DHS to pay $1.1 million to Feds over food program error - WSMV News 4

DHS to pay $1.1 million to Feds over food program error

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(WSMV file photo) (WSMV file photo)

It’s a million-dollar mistake, and taxpayers are footing the bill.

The Department of Human Services has been asked to pay $1.1 million to the federal government over “an erroneous approval” dealing with a federal program that feeds vulnerable children and adults.

Commissioner Danielle Barnes had been on the job for just two weeks when she received a letter from the U.S. Department of Agriculture, which provides funding for the Child and Adult Care Food Program and the Summer Food Service Program.

The memo requested DHS pay $1,159,751.72 within 30 days.

“We are going to recoup that money from the agency,” Barnes said in her first interview as commissioner.

The letter stated DHS had “erroneously” approved funds for Ivory Enterprise, LLC, in Memphis during fiscal years 2015 and 2016.

The approval was based on 501c(3) non-profit paperwork that had nothing to do with Ivory, which is considered a “for-profit” organization by the USDA.

A DHS spokeswoman said the department has cut ties with Ivory and already cut the check for the requested amount.

But the department continues to face criticism over how it handles the food program.

In a 2015 audit, the Tennessee comptroller’s office questioned $11.5 million tied to the program, which is monitored by DHS.

Some sponsors have been accused of spending thousands of dollars to benefit top executives and even falsifying meal reimbursement records.

Just last week, a state investigation revealed the nonprofit, All About Giving, may not have lived up to its name.

The report questioned expenses totaling more than $230,000 such as an Xbox, Google Live, and out-of-state and in-state hotel expenses.

Only $19 in charges could be supported by documentation, the comptroller’s investigation found.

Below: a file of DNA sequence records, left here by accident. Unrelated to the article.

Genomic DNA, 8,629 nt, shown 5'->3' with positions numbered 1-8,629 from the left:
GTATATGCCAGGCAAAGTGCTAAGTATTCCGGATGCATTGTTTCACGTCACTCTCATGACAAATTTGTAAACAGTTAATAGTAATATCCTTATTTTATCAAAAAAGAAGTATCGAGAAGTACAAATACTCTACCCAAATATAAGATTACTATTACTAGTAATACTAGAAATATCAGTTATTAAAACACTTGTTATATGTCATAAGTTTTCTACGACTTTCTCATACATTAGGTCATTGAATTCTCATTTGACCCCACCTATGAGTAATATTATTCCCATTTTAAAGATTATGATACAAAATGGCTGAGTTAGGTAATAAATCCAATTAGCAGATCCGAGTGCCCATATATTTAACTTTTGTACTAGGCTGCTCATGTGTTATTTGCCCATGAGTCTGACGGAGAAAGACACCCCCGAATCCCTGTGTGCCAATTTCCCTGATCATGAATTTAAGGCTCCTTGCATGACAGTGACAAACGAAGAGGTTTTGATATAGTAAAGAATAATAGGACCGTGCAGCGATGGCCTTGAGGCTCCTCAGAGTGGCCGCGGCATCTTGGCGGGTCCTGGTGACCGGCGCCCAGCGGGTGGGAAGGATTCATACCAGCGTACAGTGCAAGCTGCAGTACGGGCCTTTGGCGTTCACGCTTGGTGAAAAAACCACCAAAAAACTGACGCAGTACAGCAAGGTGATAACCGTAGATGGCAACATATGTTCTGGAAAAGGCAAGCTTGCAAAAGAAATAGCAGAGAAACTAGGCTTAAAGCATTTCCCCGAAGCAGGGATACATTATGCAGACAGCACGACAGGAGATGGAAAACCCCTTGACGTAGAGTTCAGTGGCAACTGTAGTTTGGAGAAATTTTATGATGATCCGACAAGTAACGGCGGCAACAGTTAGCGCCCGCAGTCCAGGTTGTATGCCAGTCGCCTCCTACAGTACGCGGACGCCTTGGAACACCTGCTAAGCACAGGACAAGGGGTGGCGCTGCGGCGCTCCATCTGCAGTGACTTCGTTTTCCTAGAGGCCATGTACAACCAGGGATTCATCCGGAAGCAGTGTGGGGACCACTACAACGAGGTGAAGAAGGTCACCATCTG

CEO LaShane Hayes pleaded guilty to conspiracy and fraud in federal court.

“What they’re doing is using taxpayer dollars to buy things that have nothing to do with kids,” said John Dunn, a spokesman for the Tennessee Comptroller of the Treasury, in an interview last week.

“The biggest criticism [about this program] is that there’s not enough oversight,” said reporter Alanna Autler. “What are you going to do to fix that?”

“I think there have been some fail safes in place,” Barnes said. “We’re already making progress and the public should know that.”

DHS claims one of its biggest challenges is keeping track of paperwork.

Now sponsors are able to upload their documents online, which allows to staff to better monitor daily activities.

However, the department only is required to audit the program every three years.

Other improvements include background checks, which the department initiated last year.

In 2015, the state discovered that Jeannette Jives-Nealy had stolen more than $162,000 from the group she operated in Memphis, Kingdom Dominion Worldwide Ministries.

Jives-Nealy was supposed to be working with DHS to provide meals to children in economically-disadvantaged areas.

Public records show Jives-Nealy had been convicted for racketeering and theft in Florida. After she was released from prison, she started Kingdom Dominion.

A Shelby County grand jury eventually indicted Jives-Nealy for theft over $60,000.

Barnes could not say how many children were disadvantaged by bad actors in recent years, but acknowledged there is room for improvement.

“Any child who goes without food is too many,” Barnes said. “And we want to make sure we address that properly.”

Last week state Sen. Steve Dickerson, R-Nashville, said he is hopeful the recent hire of a new commissioner will improve oversight. He said if it doesn't, lawmakers will take action.

"To see people take that money and misuse it when we are trying to help children, it's distressing beyond words," Dickerson said.

Barnes said DHS plans to continue working closely with the comptroller's office in uncovering misspending. The new commissioner also said she is a fan of more transparency.

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